Familiar heists in “Triple Frontier”

“Triple Frontier” is a riff on a particular song. Five former soldiers, bound by their shared scars, team up to pull off a daring heist. The victim of the heist is despicable enough for us to have no interest in his survival. The perpetrators are charming enough to compel our attention but not so charming so that their cockiness does not become a liability. Naturally, the heist leads to chaos. And, even if you haven’t seen this version, it feels familiar. The familiarity is significant because the most intriguing thing about the new Netflix release is that it spent eight years in the gestation period. Before our current quintet of actors, the film was headed by a varying cast from Tom Hanks and Will Smith to Tom Hardy and Channing Tatum to Casey Affleck and Mahershala Ali. “Triple Frontier” is nothing if not aggressively competent and yet the revolving door of notable actors that were attached seems to belie its general familiarity.

In this iteration that has come to fruition, our chief player is Oscar Isaac’s Santiago. He is a retired army man working as a private military advisor in Columbia to combat the scourge of drugs. A tip from an informant leads him to the whereabouts of a very rich and very dangerous drug-lord and what at first seems like a heroic quest to apprehend a criminal becomes a personal plan to line his own pockets. The love of money is not quite the root of all evil in “Triple Frontier” but it is the root of all chaos.

But, the film takes some time to set up those roots. The military angle is what defines much of the first act. As Santiago tracks down his former colleagues for assistance with his heist, the thread reverberating through their lives is the disillusionment of life after service. This is familiar territory for screenwriter Mark Boal. Boal is most famous for his Oscar-winning writing and producing on Kathryn Bigelow’s Iraq war film, “The Hurt Locker.” Bigelow, incidentally, was initially scheduled as the director for the film when the cast featured Tom Hanks and will Smith in 2011. And Boal’s interest in contemporary warfare seeps into the film, as it diverts between an occasional post-war character study and the high-octane action thriller it more often is.

The set-up of the men’s relationship to the war in the 21st century is more schematic than anything though. These first scenes work more because of specificity in character formation and the intrigue of watching five actors of varying talents (Oscar Isaac, Ben Affleck, Charlie Hunnam, Pedro Pascal and Garrett Hedlund) shuffle around each other, each riffing on some version of 21st century masculinity. The roles themselves lack enough specificity to make the character studies work, but each of the five is having enough fun and doing enough to make the interactions work. Affleck, in particular, as the most despondent of the lot, is especially impressive. Meanwhile, Hedlund harnesses his usual propensity for explosive unpredictability into making the thinnest character of the five more intriguing than you expect. But no matter what Boal attempts, the film is not quite a character study.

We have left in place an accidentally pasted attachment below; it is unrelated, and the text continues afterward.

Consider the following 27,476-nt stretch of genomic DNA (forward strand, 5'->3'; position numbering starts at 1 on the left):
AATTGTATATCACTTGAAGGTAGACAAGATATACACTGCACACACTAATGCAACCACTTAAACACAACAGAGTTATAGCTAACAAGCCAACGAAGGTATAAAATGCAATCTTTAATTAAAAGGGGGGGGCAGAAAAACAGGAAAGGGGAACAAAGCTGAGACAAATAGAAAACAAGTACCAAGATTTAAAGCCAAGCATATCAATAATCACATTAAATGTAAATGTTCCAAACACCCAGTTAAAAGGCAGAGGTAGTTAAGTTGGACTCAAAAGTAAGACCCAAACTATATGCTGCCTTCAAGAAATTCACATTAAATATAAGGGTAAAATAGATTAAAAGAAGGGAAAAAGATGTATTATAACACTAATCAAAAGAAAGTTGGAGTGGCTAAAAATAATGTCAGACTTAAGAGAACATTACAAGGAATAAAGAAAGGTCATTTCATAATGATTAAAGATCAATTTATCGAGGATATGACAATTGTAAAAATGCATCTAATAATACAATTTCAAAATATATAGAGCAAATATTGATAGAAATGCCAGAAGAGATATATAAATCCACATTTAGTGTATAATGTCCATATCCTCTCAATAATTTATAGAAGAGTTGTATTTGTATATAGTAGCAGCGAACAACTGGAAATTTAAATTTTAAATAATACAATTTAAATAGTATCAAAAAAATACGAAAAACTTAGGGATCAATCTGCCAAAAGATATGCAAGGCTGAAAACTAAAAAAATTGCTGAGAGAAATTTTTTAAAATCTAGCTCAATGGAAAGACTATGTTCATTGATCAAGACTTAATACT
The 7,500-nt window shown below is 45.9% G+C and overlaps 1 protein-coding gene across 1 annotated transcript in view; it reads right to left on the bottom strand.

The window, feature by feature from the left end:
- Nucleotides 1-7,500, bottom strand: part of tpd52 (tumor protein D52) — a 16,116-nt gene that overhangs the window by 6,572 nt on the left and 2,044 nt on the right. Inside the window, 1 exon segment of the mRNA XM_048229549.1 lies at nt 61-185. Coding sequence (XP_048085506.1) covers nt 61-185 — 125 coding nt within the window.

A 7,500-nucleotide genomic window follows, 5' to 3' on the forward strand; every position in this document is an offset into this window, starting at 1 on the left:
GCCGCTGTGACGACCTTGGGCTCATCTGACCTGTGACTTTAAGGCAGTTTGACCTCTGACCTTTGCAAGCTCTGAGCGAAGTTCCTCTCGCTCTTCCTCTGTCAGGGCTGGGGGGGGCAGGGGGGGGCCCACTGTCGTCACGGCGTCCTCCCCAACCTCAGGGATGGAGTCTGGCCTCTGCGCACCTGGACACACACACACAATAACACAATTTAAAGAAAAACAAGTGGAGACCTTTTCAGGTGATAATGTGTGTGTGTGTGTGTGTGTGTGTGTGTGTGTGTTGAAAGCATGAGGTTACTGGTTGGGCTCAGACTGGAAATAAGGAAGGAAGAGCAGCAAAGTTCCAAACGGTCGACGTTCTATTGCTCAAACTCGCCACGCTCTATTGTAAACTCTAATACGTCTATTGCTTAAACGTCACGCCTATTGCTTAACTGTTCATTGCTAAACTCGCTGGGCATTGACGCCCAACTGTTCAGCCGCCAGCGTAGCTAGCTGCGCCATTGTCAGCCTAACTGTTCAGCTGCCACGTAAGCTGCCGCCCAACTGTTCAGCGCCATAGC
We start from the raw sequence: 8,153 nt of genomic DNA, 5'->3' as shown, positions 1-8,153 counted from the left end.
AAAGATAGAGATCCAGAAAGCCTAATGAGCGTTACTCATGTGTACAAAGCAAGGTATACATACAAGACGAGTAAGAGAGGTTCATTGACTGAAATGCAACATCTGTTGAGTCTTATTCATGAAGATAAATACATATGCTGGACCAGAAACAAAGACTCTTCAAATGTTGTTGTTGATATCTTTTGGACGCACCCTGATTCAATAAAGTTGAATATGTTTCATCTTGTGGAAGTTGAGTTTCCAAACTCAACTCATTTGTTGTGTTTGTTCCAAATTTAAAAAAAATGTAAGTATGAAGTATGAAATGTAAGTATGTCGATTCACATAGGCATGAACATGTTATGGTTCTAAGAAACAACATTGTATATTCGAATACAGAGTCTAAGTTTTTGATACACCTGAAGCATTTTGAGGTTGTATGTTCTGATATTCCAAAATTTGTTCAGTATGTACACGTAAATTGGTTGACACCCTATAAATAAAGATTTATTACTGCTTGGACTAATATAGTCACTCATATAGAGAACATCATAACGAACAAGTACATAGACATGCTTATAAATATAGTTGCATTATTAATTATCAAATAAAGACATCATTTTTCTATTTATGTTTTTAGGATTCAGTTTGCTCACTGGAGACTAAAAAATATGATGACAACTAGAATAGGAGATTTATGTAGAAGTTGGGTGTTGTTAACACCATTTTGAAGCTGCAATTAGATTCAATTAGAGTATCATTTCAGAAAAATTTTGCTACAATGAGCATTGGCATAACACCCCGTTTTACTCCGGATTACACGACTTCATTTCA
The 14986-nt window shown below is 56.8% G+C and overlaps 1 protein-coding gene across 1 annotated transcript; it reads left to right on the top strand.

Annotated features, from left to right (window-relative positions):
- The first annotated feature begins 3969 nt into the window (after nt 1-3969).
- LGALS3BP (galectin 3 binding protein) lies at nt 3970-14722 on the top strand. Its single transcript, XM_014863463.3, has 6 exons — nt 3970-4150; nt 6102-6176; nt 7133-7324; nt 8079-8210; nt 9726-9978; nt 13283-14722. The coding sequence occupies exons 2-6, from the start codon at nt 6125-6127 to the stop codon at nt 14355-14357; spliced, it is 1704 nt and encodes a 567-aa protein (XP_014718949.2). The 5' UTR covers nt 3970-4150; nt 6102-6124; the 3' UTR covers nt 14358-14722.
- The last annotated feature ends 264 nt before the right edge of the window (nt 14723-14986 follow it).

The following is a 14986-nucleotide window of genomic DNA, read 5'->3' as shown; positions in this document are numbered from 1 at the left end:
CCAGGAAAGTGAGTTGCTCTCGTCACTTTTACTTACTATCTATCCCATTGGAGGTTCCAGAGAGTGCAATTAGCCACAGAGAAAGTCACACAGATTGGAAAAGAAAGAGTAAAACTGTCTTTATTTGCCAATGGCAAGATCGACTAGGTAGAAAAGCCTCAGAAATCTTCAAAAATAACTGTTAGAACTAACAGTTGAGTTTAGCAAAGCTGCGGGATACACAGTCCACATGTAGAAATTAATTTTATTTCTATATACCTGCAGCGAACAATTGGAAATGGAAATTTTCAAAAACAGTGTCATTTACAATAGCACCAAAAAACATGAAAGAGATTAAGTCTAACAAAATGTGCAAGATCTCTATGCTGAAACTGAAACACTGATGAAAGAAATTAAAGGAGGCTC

Director J.C. Chandor is flexing his action muscles and there is an aspect of the drama that feels torn between lionising these jaded men and then taking them to task for their mercenary desires. Amidst that we are privy to some well executed action sequences, with the central heist unfolding with compelling precision that feels slightly too efficient at times. The film gets better later on when things go awry, but it’s really all grounded by the actors who have an undeniable chemistry that legitimises the film’s later discursions.

And, yet, the aggressively chaotic middle sections leave me wondering about the ethics and implications of neo-imperial America’s presence in Latin America. The cultural dynamics are, perhaps accidentally, shifted by the casting of Chilean-American Pascal and Guatemalan-American Isaac in two of the lead roles. But neither Boal’s writing nor Chandor’s direction takes these implications to any satisfying payoff. While film features some effete nods to the larger global situation it never cares to examine the larger potential for drama in the way that this region continues to be exploited by the United States. That South America’s landscape continues to persist in Hollywood as a nameless backdrop for senseless violence and drug-related crimes feels significant even if the film never examines it. The title of the film itself feels like a misnomer. It’s almost accidental that the film is set on that triple frontier of Paraguay, Argentina and Brazil.

There is a scene the middle with film when the five men make their getaway and crash into the lands of some indigenous people. It’s just as their plot is meandering out of control, and the brief sequence is as effective for the text as well as the subtext. It’s one of the few moments the film forces these American men to examine their intentions and the implications of their crimes. The subtext of these native people facing the scourge of foreigners feels incredibly potent. But the film must leave this indigenous land soon, and moves to its natural end with its eyes focussed firmly on America as its redemptive centre. But “Triple Frontier,” like the best and work of 21st century action films that flirt with international borders, is not interested in the geopolitical implications of its setting. Instead it simply wants us to observe our would-be-heroes-turned-anti-heroes struggling with their issues. And, in that way, the film is mostly effective. It held my attention for its two hour run-time and manages to eke out a surprisingly satisfying ending despite its digressions.

Triple Frontier is streaming on Netflix.

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